As they advanced, they drove through little villages devoid of people. The soldiers found the Arab residents cowering in the caves that spotted the hills. They came slowly out of hiding with their hands held high in surrender, their faces full of fear, certain they would be shot on sight.

The tanks continued to northern Shomron that afternoon and kept moving south. Suddenly there was a command to stop. The scout had discovered a Jordanian Tank Corp hidden between the olive trees in wait for them just a few kilometers away. There was a shallow valley between the two sides and the Jordanians had not spotted the Israelis. The officer decided they would wait until dark to attack. Taking a lesson from Gideon (see Judges 7:16-25), the commanding officer divided the tanks into three groups. One attacked from the right, another from the left, and the third blocked the way from any Arab rescue units. Behind them the Artillery Corp sent flares so the Israeli soldiers could see the Jordanians.

What they saw was astounding. The Jordanian soldiers were lounging outside their tanks and, when the shooting began, they fled on foot to the hills. In the morning, Israel commandeered some 30 tanks in excellent condition. Another 70 or so were able to be repaired. Those tanks were high-quality Patton tanks that America had sold to Jordan.

It had been an easy battle, and they were able to keep going south. They didn’t know to where – until they arrived at the eastern entrance of Shechem. They passed a refugee camp and then Joseph’s Tomb, but they paid no attention. The Arabs of Shechem, thinking they were Iraqi soldiers, greeted them with applause and smiles. It wasn’t until the jeep at the rear with its Israeli flag rolled into view that they understood their mistake. Then, full of fear, they fled into their houses. There were a few shots fired here and there, but it was a painless entrance. The tanks didn’t stop until they reached the police station in the center of town.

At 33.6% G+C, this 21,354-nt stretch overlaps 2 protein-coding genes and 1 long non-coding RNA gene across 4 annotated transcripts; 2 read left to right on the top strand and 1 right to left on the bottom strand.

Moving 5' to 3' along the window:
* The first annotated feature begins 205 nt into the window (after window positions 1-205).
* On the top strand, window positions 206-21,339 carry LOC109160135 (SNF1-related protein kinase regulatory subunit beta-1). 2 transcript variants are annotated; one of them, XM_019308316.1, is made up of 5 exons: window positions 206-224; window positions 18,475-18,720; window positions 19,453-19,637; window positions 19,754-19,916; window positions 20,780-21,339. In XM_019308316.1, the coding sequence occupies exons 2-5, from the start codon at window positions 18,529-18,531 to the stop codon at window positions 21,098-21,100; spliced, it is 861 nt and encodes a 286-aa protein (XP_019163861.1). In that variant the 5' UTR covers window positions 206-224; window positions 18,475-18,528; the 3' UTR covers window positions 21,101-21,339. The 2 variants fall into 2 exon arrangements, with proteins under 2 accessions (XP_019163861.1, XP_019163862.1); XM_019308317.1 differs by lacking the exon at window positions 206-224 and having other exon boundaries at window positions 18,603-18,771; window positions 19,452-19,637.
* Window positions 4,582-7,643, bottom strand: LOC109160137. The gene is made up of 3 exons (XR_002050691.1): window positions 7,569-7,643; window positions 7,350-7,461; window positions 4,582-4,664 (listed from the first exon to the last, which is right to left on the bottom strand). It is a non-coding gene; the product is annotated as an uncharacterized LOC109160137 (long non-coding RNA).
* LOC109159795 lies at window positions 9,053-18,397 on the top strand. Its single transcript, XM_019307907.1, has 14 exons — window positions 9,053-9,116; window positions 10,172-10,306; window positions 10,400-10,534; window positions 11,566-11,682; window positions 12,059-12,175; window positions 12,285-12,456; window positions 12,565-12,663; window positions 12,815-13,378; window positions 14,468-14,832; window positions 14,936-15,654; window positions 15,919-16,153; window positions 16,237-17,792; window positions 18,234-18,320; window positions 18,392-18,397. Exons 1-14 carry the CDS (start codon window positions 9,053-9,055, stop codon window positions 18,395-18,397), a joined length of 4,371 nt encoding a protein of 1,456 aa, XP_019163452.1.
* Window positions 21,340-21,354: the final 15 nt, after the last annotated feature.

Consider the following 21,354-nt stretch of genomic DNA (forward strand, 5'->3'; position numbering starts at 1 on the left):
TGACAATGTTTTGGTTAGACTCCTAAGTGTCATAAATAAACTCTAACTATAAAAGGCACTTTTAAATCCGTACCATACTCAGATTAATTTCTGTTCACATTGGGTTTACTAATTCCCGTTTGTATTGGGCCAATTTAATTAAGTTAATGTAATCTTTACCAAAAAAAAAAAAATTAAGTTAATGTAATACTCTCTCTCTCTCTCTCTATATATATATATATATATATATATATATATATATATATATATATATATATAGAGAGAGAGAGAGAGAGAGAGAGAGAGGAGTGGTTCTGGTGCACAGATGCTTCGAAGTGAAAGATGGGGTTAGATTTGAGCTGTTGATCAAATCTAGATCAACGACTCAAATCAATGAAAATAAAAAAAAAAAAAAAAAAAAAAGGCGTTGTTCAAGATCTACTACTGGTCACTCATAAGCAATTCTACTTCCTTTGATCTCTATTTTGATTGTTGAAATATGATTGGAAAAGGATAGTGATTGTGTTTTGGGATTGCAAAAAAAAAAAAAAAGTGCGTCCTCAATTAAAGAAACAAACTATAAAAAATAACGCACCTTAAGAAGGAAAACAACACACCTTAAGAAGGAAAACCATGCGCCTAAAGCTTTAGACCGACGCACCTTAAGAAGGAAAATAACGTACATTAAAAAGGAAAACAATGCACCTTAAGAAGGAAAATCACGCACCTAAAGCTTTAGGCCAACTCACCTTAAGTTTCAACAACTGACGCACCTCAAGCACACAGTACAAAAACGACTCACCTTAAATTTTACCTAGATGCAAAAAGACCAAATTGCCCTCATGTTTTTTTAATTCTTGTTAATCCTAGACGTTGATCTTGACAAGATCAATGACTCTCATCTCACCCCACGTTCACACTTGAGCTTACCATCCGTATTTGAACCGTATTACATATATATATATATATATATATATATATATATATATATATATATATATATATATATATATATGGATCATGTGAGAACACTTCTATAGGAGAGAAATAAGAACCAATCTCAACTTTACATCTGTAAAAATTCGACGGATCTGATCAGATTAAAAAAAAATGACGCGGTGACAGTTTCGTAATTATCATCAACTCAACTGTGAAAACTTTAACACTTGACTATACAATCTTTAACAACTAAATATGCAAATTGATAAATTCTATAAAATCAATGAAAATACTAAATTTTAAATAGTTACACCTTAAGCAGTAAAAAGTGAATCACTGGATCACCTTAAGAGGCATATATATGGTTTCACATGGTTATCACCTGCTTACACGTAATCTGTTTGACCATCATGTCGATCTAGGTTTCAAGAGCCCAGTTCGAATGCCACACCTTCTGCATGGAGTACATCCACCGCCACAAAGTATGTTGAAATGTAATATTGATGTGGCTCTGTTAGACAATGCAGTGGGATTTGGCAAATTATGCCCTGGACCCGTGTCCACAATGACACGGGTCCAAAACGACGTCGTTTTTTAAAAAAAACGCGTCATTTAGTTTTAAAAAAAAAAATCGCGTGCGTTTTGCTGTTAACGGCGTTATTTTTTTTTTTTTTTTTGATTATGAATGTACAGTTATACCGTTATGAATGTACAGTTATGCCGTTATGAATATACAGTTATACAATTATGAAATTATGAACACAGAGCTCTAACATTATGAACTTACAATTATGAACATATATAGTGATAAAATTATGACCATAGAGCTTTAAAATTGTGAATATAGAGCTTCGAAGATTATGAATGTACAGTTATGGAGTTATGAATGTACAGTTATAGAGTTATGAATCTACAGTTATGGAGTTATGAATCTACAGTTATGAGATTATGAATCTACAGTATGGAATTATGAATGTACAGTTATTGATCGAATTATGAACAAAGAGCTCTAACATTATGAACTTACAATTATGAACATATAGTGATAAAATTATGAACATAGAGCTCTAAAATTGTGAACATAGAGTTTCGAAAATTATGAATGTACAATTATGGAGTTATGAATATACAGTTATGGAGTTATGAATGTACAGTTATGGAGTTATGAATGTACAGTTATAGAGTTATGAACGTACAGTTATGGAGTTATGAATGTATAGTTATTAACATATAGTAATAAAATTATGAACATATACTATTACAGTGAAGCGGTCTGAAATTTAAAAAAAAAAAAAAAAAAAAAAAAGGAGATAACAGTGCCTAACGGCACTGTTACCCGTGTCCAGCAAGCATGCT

It was at that moment that Rav Spatz had a chance to absorb what was happening. Here he was in Shechem! Shechem, which Jacob had bought. Shechem, where Dina was abducted. Shechem, where Joseph searched for his brothers. Shechem, where the 12 tribes gathered to hear the blessings and the curses. He had returned to the Land of our Fathers. He felt as if he were flying in the air with all of our history in front of his eyes. Others in his unit felt the same, but there was little time for reflection. There was still a war to fight.

Another unit surrounded Shechem from the west and the mayor was found. He was given a choice. He could surrender the city and all their weapons – or he could have war. He chose to surrender.

Then the soldiers learned that Jerusalem was reunited! The next day Gush Etzion, Hevron, and Hevron Hills were liberated! Yitzhak and his unit were sent northwest and were among those who chased the Syrians out of the Golan Heights. The war was over.

It had been an incredibly quick war. Rav Spatz stresses that the battles were fast and relatively light. There were losses, but only 12 men out of 3,000 from his unit were killed. Every life is an entire world, but many fewer were killed than expected. He believes the Almighty was there not with, but rather in front, of him and his fellow soldiers. He believes Hashem put fear into the hearts of the enemy. He is the One who won the war.